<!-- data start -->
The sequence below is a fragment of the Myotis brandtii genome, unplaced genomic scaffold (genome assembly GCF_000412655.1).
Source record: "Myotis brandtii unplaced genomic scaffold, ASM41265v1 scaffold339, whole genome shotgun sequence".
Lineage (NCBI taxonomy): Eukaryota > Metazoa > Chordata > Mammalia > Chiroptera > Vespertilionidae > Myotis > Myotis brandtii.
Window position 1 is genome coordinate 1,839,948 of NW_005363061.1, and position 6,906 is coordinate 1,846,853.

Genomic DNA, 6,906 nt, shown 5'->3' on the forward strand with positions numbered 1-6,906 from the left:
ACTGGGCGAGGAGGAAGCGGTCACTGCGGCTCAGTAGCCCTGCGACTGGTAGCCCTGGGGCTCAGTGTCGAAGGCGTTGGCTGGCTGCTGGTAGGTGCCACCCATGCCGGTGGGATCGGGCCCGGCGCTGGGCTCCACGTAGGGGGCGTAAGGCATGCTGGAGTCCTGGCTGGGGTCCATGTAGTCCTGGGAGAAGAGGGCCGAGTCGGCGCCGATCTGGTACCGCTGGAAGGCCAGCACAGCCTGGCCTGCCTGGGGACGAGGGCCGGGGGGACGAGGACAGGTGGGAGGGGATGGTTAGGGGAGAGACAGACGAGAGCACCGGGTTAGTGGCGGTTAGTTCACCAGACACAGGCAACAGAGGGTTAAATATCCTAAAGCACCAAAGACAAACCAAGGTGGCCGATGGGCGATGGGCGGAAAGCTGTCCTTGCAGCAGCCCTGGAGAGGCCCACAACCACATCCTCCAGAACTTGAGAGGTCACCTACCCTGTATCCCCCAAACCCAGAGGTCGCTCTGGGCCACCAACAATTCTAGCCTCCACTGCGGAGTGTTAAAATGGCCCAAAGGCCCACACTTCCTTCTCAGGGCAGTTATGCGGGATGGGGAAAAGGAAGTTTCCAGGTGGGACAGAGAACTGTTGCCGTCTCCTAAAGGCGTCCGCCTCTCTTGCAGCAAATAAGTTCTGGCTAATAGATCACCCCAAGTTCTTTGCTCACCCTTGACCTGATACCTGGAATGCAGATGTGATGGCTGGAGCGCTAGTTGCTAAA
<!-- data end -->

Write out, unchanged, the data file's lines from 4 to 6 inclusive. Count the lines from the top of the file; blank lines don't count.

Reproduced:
Window position 1 is genome coordinate 1,839,948 of NW_005363061.1, and position 6,906 is coordinate 1,846,853.

Genomic DNA, 6,906 nt, shown 5'->3' on the forward strand with positions numbered 1-6,906 from the left:
ACTGGGCGAGGAGGAAGCGGTCACTGCGGCTCAGTAGCCCTGCGACTGGTAGCCCTGGGGCTCAGTGTCGAAGGCGTTGGCTGGCTGCTGGTAGGTGCCACCCATGCCGGTGGGATCGGGCCCGGCGCTGGGCTCCACGTAGGGGGCGTAAGGCATGCTGGAGTCCTGGCTGGGGTCCATGTAGTCCTGGGAGAAGAGGGCCGAGTCGGCGCCGATCTGGTACCGCTGGAAGGCCAGCACAGCCTGGCCTGCCTGGGGACGAGGGCCGGGGGGACGAGGACAGGTGGGAGGGGATGGTTAGGGGAGAGACAGACGAGAGCACCGGGTTAGTGGCGGTTAGTTCACCAGACACAGGCAACAGAGGGTTAAATATCCTAAAGCACCAAAGACAAACCAAGGTGGCCGATGGGCGATGGGCGGAAAGCTGTCCTTGCAGCAGCCCTGGAGAGGCCCACAACCACATCCTCCAGAACTTGAGAGGTCACCTACCCTGTATCCCCCAAACCCAGAGGTCGCTCTGGGCCACCAACAATTCTAGCCTCCACTGCGGAGTGTTAAAATGGCCCAAAGGCCCACACTTCCTTCTCAGGGCAGTTATGCGGGATGGGGAAAAGGAAGTTTCCAGGTGGGACAGAGAACTGTTGCCGTCTCCTAAAGGCGTCCGCCTCTCTTGCAGCAAATAAGTTCTGGCTAATAGATCACCCCAAGTTCTTTGCTCACCCTTGACCTGATACCTGGAATGCAGATGTGATGGCTGGAGCGCTAGTTGCTAAA